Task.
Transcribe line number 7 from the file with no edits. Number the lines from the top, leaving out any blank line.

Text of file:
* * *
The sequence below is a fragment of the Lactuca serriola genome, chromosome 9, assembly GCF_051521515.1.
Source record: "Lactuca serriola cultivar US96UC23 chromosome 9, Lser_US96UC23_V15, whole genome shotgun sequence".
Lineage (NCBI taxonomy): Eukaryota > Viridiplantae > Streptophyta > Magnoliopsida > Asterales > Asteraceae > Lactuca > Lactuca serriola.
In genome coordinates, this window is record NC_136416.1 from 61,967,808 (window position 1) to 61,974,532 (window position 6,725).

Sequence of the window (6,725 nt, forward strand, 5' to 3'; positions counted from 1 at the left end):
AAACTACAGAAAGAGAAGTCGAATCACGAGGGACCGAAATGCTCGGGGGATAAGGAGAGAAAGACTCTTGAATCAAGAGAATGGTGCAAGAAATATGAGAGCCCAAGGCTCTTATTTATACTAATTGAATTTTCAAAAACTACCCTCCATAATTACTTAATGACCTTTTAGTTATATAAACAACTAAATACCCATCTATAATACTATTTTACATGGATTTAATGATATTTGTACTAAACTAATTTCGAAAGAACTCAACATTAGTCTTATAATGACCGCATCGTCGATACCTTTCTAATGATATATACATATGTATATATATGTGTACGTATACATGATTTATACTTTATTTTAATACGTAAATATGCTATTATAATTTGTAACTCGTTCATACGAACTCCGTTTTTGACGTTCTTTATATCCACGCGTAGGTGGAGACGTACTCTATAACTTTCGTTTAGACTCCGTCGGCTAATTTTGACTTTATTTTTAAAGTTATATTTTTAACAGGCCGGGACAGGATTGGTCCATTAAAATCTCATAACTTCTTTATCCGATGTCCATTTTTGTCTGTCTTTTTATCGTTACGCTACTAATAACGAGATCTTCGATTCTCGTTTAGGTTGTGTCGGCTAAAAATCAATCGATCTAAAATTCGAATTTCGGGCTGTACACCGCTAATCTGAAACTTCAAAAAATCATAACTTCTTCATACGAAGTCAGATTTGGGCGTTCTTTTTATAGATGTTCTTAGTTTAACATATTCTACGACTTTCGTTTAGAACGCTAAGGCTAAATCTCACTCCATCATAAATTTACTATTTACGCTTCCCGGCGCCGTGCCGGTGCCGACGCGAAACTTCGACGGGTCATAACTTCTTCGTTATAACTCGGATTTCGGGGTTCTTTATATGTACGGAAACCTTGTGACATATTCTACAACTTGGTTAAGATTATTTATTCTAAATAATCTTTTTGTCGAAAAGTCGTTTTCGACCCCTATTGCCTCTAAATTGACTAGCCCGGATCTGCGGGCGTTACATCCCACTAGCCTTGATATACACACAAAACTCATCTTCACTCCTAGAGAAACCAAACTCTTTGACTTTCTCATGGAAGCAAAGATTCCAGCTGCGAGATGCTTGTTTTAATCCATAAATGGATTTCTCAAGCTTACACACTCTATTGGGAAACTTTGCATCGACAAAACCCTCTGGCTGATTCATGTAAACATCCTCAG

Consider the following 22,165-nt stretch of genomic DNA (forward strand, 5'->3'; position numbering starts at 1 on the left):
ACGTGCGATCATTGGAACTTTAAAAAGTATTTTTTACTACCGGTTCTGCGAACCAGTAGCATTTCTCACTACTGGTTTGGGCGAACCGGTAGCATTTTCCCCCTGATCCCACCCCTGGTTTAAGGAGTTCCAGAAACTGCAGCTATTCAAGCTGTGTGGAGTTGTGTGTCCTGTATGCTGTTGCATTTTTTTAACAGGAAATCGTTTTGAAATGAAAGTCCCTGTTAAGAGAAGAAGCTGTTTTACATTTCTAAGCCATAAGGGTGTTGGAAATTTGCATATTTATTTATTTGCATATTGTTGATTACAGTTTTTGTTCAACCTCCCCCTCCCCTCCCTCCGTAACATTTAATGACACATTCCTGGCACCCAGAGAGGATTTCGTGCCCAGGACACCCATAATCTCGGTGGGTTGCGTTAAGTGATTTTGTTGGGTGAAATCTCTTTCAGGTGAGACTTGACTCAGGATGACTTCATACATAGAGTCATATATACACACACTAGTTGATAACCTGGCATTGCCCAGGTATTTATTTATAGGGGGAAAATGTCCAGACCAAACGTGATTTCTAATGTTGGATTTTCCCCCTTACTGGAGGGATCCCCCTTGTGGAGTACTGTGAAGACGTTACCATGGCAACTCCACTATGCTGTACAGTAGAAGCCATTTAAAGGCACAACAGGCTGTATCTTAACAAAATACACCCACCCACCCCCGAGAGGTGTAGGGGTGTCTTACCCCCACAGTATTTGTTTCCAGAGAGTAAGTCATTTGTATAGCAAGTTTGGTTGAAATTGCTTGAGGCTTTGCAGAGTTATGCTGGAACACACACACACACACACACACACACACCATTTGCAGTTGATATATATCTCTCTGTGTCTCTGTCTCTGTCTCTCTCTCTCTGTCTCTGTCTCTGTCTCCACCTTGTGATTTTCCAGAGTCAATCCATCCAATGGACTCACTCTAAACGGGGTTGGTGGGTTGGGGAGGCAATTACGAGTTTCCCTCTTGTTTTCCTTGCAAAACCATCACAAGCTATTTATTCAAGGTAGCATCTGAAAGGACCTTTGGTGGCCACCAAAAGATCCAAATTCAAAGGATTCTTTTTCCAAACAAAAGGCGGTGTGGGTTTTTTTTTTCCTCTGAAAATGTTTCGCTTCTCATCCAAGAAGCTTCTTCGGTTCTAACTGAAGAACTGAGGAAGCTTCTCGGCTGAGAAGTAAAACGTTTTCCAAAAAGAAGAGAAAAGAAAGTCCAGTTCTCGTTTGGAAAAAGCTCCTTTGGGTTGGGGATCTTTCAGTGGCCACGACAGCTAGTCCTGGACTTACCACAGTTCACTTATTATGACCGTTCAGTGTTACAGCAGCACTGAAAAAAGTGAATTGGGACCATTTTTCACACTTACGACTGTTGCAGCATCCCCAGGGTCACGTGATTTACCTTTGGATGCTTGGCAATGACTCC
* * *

Consider the following 22,165-nt stretch of genomic DNA (forward strand, 5'->3'; position numbering starts at 1 on the left):